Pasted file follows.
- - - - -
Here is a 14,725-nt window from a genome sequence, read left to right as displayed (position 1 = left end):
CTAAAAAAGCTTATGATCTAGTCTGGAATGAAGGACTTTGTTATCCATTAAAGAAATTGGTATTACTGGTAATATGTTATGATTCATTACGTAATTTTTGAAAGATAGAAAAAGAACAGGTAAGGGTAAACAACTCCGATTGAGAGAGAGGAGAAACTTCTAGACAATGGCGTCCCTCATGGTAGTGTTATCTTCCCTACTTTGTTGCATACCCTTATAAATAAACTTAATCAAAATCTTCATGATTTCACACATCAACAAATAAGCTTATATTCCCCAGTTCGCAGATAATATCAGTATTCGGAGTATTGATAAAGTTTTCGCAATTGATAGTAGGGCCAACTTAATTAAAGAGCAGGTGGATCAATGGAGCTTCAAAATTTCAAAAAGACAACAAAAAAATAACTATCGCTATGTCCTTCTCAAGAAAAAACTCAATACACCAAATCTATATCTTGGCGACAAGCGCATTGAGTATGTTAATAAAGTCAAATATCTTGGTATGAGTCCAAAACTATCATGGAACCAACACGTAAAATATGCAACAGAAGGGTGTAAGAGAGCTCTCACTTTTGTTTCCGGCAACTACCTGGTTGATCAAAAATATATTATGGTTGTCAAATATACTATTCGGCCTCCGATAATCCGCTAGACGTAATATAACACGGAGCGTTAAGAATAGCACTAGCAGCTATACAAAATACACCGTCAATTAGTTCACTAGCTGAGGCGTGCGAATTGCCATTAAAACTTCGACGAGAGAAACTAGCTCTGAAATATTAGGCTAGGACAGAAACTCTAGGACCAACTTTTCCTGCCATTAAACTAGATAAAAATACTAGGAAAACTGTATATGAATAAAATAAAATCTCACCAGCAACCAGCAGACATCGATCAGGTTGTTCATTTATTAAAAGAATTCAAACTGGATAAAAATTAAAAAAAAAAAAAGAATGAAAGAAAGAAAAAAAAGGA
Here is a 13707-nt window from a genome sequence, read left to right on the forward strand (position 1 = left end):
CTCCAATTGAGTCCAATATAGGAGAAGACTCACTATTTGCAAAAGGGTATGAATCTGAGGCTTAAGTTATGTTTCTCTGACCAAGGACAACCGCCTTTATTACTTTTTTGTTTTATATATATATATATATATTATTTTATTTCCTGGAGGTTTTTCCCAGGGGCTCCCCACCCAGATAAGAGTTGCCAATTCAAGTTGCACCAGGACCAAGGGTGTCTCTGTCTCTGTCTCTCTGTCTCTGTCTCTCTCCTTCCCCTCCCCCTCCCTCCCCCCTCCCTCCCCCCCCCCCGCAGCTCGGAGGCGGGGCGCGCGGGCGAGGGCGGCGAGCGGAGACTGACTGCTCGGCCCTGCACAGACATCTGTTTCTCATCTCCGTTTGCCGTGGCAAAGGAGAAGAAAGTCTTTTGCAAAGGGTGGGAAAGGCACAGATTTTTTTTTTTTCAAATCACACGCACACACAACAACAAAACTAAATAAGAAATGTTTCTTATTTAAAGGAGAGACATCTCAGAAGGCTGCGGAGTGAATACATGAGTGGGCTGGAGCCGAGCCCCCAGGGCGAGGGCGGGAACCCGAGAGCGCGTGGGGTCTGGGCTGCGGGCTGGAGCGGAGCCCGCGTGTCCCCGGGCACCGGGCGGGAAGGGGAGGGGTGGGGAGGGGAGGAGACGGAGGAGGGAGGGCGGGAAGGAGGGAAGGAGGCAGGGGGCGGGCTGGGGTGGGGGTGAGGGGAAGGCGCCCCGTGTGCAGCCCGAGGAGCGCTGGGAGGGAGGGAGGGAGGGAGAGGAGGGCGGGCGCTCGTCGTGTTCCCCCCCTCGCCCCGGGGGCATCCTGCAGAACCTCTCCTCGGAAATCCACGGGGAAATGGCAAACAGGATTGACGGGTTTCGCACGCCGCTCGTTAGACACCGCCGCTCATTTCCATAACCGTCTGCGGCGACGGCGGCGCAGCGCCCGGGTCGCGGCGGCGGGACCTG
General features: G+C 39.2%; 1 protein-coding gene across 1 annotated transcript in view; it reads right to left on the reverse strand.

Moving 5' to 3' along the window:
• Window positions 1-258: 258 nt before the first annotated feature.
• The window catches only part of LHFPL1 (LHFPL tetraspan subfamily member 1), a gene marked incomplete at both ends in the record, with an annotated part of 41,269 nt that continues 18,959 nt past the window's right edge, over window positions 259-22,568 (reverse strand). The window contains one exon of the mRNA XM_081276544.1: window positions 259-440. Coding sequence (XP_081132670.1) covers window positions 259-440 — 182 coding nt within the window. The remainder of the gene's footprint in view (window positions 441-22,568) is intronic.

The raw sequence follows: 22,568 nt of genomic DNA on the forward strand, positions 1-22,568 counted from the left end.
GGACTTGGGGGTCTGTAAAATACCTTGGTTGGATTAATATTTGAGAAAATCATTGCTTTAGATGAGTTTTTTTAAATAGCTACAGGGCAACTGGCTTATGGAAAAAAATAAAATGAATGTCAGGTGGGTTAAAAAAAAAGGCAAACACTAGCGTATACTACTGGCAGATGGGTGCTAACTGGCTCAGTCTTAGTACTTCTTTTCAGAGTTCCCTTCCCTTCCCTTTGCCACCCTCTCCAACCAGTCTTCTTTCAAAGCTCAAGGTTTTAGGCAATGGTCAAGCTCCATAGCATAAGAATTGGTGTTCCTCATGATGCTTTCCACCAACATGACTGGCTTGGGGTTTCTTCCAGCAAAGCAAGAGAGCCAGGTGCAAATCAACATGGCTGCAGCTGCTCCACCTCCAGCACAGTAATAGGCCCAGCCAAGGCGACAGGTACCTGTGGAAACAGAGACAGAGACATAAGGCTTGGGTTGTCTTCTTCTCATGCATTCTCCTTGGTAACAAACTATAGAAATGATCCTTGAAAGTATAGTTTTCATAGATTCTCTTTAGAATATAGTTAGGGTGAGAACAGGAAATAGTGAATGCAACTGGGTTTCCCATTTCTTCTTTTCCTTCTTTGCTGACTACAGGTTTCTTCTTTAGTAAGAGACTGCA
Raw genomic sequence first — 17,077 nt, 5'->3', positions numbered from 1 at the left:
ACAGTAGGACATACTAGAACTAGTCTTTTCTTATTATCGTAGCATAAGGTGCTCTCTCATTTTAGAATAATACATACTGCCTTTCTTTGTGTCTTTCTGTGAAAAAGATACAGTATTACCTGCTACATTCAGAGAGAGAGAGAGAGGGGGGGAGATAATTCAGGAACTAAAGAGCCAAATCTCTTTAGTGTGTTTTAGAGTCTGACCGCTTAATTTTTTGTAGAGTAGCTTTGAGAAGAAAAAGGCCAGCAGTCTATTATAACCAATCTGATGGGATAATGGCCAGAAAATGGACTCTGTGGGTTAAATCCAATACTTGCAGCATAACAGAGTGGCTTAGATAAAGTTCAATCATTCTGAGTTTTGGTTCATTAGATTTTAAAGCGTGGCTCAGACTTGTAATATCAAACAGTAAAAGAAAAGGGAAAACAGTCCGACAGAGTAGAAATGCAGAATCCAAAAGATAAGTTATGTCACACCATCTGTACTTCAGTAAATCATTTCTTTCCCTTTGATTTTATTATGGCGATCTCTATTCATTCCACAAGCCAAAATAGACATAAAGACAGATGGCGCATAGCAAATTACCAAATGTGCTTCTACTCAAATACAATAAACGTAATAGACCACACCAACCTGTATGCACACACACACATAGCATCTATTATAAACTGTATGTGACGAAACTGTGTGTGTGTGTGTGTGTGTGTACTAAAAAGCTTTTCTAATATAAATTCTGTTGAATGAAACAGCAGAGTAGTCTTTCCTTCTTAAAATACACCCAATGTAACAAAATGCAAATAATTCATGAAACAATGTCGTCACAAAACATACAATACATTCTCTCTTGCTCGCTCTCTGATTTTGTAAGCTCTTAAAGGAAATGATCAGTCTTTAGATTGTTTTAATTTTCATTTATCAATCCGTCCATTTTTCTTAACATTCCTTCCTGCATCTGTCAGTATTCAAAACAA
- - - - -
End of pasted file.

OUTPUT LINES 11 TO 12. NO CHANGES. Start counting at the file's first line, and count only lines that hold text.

Raw genomic sequence first — 17,077 nt, 5'->3', positions numbered from 1 at the left:
ACAGTAGGACATACTAGAACTAGTCTTTTCTTATTATCGTAGCATAAGGTGCTCTCTCATTTTAGAATAATACATACTGCCTTTCTTTGTGTCTTTCTGTGAAAAAGATACAGTATTACCTGCTACATTCAGAGAGAGAGAGAGAGGGGGGGAGATAATTCAGGAACTAAAGAGCCAAATCTCTTTAGTGTGTTTTAGAGTCTGACCGCTTAATTTTTTGTAGAGTAGCTTTGAGAAGAAAAAGGCCAGCAGTCTATTATAACCAATCTGATGGGATAATGGCCAGAAAATGGACTCTGTGGGTTAAATCCAATACTTGCAGCATAACAGAGTGGCTTAGATAAAGTTCAATCATTCTGAGTTTTGGTTCATTAGATTTTAAAGCGTGGCTCAGACTTGTAATATCAAACAGTAAAAGAAAAGGGAAAACAGTCCGACAGAGTAGAAATGCAGAATCCAAAAGATAAGTTATGTCACACCATCTGTACTTCAGTAAATCATTTCTTTCCCTTTGATTTTATTATGGCGATCTCTATTCATTCCACAAGCCAAAATAGACATAAAGACAGATGGCGCATAGCAAATTACCAAATGTGCTTCTACTCAAATACAATAAACGTAATAGACCACACCAACCTGTATGCACACACACACATAGCATCTATTATAAACTGTATGTGACGAAACTGTGTGTGTGTGTGTGTGTGTGTACTAAAAAGCTTTTCTAATATAAATTCTGTTGAATGAAACAGCAGAGTAGTCTTTCCTTCTTAAAATACACCCAATGTAACAAAATGCAAATAATTCATGAAACAATGTCGTCACAAAACATACAATACATTCTCTCTTGCTCGCTCTCTGATTTTGTAAGCTCTTAAAGGAAATGATCAGTCTTTAGATTGTTTTAATTTTCATTTATCAATCCGTCCATTTTTCTTAACATTCCTTCCTGCATCTGTCAGTATTCAAAACAA